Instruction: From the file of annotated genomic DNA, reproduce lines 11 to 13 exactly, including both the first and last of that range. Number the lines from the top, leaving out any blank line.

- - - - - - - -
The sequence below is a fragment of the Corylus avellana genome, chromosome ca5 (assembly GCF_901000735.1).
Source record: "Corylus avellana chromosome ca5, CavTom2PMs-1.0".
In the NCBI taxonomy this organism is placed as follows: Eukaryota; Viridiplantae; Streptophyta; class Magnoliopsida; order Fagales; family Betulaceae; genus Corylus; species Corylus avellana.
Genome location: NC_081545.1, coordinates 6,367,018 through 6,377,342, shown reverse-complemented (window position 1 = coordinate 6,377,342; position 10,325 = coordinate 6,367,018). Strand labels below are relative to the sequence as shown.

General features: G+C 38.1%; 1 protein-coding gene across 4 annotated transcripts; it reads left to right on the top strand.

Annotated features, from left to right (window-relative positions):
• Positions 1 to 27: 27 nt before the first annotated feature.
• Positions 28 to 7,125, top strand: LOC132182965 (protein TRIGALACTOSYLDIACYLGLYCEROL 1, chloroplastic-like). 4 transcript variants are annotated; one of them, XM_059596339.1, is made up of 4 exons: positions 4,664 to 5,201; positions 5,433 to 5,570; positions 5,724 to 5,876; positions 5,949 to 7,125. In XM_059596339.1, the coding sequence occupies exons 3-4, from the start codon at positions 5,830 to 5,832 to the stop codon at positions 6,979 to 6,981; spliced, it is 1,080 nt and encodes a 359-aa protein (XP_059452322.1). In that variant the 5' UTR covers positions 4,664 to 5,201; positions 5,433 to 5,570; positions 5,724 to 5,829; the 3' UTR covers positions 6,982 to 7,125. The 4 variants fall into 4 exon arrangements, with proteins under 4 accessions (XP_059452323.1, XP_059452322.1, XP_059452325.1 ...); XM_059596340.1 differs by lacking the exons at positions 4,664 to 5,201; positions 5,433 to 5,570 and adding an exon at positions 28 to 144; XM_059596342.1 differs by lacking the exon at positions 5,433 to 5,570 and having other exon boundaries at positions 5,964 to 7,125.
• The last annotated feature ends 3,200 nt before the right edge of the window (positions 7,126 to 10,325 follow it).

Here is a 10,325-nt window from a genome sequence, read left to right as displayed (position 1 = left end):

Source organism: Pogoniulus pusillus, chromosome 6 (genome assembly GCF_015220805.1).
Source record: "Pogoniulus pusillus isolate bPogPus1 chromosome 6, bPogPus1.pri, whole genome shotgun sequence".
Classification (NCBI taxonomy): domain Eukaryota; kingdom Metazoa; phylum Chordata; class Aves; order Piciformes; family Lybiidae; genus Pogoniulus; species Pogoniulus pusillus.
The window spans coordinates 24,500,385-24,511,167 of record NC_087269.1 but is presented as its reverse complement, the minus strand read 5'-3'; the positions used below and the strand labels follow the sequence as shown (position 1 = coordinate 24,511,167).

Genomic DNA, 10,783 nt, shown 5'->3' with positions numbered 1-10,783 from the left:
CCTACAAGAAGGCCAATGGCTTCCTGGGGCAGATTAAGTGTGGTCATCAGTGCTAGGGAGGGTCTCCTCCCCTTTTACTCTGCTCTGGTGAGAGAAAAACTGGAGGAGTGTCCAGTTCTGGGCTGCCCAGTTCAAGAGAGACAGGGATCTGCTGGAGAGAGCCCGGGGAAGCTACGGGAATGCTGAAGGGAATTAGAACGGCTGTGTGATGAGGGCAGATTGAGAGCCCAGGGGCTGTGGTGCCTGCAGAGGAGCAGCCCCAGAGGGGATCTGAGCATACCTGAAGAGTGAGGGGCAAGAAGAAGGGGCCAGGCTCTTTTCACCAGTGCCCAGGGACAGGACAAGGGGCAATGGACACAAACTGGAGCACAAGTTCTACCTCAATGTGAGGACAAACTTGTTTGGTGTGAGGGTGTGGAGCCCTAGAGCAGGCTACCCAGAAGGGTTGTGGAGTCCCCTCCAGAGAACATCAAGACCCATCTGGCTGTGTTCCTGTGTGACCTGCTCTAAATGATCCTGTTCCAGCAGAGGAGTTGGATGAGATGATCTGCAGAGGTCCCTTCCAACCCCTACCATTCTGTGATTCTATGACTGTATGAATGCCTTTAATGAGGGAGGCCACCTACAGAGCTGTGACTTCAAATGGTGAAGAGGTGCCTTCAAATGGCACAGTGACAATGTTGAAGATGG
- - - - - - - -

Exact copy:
Source organism: Pogoniulus pusillus, chromosome 6 (genome assembly GCF_015220805.1).
Source record: "Pogoniulus pusillus isolate bPogPus1 chromosome 6, bPogPus1.pri, whole genome shotgun sequence".
Classification (NCBI taxonomy): domain Eukaryota; kingdom Metazoa; phylum Chordata; class Aves; order Piciformes; family Lybiidae; genus Pogoniulus; species Pogoniulus pusillus.